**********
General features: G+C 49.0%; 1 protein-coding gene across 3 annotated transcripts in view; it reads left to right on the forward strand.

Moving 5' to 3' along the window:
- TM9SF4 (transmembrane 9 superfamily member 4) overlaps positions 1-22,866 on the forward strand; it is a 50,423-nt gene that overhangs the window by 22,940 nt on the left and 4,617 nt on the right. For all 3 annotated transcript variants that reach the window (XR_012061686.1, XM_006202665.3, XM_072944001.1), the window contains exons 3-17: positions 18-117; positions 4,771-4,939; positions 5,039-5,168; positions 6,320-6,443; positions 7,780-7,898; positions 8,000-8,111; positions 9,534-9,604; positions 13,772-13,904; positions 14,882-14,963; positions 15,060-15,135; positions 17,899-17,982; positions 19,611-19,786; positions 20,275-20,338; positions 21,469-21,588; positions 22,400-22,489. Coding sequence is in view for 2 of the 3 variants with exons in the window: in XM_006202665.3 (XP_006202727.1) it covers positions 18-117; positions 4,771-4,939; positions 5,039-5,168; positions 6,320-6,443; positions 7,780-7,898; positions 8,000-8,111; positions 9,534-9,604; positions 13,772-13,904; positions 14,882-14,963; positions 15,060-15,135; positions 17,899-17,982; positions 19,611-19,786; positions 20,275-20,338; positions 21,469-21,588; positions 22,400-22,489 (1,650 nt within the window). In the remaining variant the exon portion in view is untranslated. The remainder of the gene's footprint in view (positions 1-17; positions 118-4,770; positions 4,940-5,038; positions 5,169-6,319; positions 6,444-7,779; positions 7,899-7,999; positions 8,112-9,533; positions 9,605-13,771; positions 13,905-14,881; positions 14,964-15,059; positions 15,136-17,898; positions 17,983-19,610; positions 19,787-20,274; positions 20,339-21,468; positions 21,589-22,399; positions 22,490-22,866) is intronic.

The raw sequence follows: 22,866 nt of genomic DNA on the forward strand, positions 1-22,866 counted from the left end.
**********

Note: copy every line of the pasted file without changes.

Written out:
General features: G+C 49.0%; 1 protein-coding gene across 3 annotated transcripts in view; it reads left to right on the forward strand.

Moving 5' to 3' along the window:
- TM9SF4 (transmembrane 9 superfamily member 4) overlaps positions 1-22,866 on the forward strand; it is a 50,423-nt gene that overhangs the window by 22,940 nt on the left and 4,617 nt on the right. For all 3 annotated transcript variants that reach the window (XR_012061686.1, XM_006202665.3, XM_072944001.1), the window contains exons 3-17: positions 18-117; positions 4,771-4,939; positions 5,039-5,168; positions 6,320-6,443; positions 7,780-7,898; positions 8,000-8,111; positions 9,534-9,604; positions 13,772-13,904; positions 14,882-14,963; positions 15,060-15,135; positions 17,899-17,982; positions 19,611-19,786; positions 20,275-20,338; positions 21,469-21,588; positions 22,400-22,489. Coding sequence is in view for 2 of the 3 variants with exons in the window: in XM_006202665.3 (XP_006202727.1) it covers positions 18-117; positions 4,771-4,939; positions 5,039-5,168; positions 6,320-6,443; positions 7,780-7,898; positions 8,000-8,111; positions 9,534-9,604; positions 13,772-13,904; positions 14,882-14,963; positions 15,060-15,135; positions 17,899-17,982; positions 19,611-19,786; positions 20,275-20,338; positions 21,469-21,588; positions 22,400-22,489 (1,650 nt within the window). In the remaining variant the exon portion in view is untranslated. The remainder of the gene's footprint in view (positions 1-17; positions 118-4,770; positions 4,940-5,038; positions 5,169-6,319; positions 6,444-7,779; positions 7,899-7,999; positions 8,112-9,533; positions 9,605-13,771; positions 13,905-14,881; positions 14,964-15,059; positions 15,136-17,898; positions 17,983-19,610; positions 19,787-20,274; positions 20,339-21,468; positions 21,589-22,399; positions 22,490-22,866) is intronic.

The raw sequence follows: 22,866 nt of genomic DNA on the forward strand, positions 1-22,866 counted from the left end.